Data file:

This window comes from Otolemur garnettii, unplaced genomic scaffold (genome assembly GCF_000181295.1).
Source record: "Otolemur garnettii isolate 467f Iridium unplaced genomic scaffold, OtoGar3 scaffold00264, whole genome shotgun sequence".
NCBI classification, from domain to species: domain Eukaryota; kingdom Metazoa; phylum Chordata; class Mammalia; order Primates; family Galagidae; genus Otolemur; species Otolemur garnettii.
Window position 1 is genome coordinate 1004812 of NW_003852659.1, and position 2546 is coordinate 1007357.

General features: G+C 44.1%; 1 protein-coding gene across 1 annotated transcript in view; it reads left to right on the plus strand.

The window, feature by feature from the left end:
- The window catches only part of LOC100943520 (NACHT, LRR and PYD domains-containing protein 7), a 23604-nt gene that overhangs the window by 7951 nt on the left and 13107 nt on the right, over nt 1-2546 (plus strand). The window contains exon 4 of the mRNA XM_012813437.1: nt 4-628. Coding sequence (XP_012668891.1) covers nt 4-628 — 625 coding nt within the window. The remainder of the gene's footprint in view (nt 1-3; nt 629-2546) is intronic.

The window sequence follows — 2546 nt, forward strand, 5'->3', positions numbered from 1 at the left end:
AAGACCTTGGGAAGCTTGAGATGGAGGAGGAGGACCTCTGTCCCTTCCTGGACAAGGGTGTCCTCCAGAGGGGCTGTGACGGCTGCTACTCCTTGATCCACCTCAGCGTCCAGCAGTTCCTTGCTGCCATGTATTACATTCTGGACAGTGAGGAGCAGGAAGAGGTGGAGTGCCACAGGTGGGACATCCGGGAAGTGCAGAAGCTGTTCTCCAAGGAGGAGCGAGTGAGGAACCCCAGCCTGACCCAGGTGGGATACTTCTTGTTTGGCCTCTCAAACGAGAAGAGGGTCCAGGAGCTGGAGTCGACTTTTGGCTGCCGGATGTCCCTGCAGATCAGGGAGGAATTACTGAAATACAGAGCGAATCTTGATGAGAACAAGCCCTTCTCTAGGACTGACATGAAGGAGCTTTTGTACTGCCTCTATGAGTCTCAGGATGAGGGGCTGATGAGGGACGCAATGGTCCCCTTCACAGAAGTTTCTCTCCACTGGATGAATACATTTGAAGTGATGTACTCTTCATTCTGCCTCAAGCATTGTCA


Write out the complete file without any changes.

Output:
This window comes from Otolemur garnettii, unplaced genomic scaffold (genome assembly GCF_000181295.1).
Source record: "Otolemur garnettii isolate 467f Iridium unplaced genomic scaffold, OtoGar3 scaffold00264, whole genome shotgun sequence".
NCBI classification, from domain to species: domain Eukaryota; kingdom Metazoa; phylum Chordata; class Mammalia; order Primates; family Galagidae; genus Otolemur; species Otolemur garnettii.
Window position 1 is genome coordinate 1004812 of NW_003852659.1, and position 2546 is coordinate 1007357.

General features: G+C 44.1%; 1 protein-coding gene across 1 annotated transcript in view; it reads left to right on the plus strand.

The window, feature by feature from the left end:
- The window catches only part of LOC100943520 (NACHT, LRR and PYD domains-containing protein 7), a 23604-nt gene that overhangs the window by 7951 nt on the left and 13107 nt on the right, over nt 1-2546 (plus strand). The window contains exon 4 of the mRNA XM_012813437.1: nt 4-628. Coding sequence (XP_012668891.1) covers nt 4-628 — 625 coding nt within the window. The remainder of the gene's footprint in view (nt 1-3; nt 629-2546) is intronic.

The window sequence follows — 2546 nt, forward strand, 5'->3', positions numbered from 1 at the left end:
AAGACCTTGGGAAGCTTGAGATGGAGGAGGAGGACCTCTGTCCCTTCCTGGACAAGGGTGTCCTCCAGAGGGGCTGTGACGGCTGCTACTCCTTGATCCACCTCAGCGTCCAGCAGTTCCTTGCTGCCATGTATTACATTCTGGACAGTGAGGAGCAGGAAGAGGTGGAGTGCCACAGGTGGGACATCCGGGAAGTGCAGAAGCTGTTCTCCAAGGAGGAGCGAGTGAGGAACCCCAGCCTGACCCAGGTGGGATACTTCTTGTTTGGCCTCTCAAACGAGAAGAGGGTCCAGGAGCTGGAGTCGACTTTTGGCTGCCGGATGTCCCTGCAGATCAGGGAGGAATTACTGAAATACAGAGCGAATCTTGATGAGAACAAGCCCTTCTCTAGGACTGACATGAAGGAGCTTTTGTACTGCCTCTATGAGTCTCAGGATGAGGGGCTGATGAGGGACGCAATGGTCCCCTTCACAGAAGTTTCTCTCCACTGGATGAATACATTTGAAGTGATGTACTCTTCATTCTGCCTCAAGCATTGTCA